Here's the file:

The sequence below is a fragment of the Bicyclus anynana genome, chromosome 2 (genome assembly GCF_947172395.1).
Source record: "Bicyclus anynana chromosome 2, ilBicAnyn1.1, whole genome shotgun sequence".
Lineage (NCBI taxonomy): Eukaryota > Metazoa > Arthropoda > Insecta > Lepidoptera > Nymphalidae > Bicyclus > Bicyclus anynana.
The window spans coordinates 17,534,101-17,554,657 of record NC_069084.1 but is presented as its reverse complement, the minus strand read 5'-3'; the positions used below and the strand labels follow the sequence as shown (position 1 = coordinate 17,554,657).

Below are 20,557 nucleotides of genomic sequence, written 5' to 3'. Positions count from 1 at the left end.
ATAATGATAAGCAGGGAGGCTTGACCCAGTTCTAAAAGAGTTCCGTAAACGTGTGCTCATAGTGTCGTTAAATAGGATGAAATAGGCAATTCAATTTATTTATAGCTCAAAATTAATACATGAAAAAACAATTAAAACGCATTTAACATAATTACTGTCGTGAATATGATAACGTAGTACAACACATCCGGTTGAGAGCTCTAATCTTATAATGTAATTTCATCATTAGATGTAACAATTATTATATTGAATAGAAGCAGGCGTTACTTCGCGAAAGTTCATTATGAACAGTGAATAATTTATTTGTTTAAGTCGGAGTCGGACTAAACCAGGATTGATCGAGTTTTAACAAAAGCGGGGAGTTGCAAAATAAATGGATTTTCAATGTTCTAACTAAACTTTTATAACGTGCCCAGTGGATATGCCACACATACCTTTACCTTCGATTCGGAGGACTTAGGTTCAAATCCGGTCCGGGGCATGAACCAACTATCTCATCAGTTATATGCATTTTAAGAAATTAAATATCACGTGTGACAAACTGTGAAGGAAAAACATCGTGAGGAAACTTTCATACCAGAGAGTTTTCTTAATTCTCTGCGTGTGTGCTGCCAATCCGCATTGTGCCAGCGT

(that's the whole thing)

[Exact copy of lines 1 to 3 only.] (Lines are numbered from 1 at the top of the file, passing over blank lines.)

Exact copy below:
The sequence below is a fragment of the Bicyclus anynana genome, chromosome 2 (genome assembly GCF_947172395.1).
Source record: "Bicyclus anynana chromosome 2, ilBicAnyn1.1, whole genome shotgun sequence".
Lineage (NCBI taxonomy): Eukaryota > Metazoa > Arthropoda > Insecta > Lepidoptera > Nymphalidae > Bicyclus > Bicyclus anynana.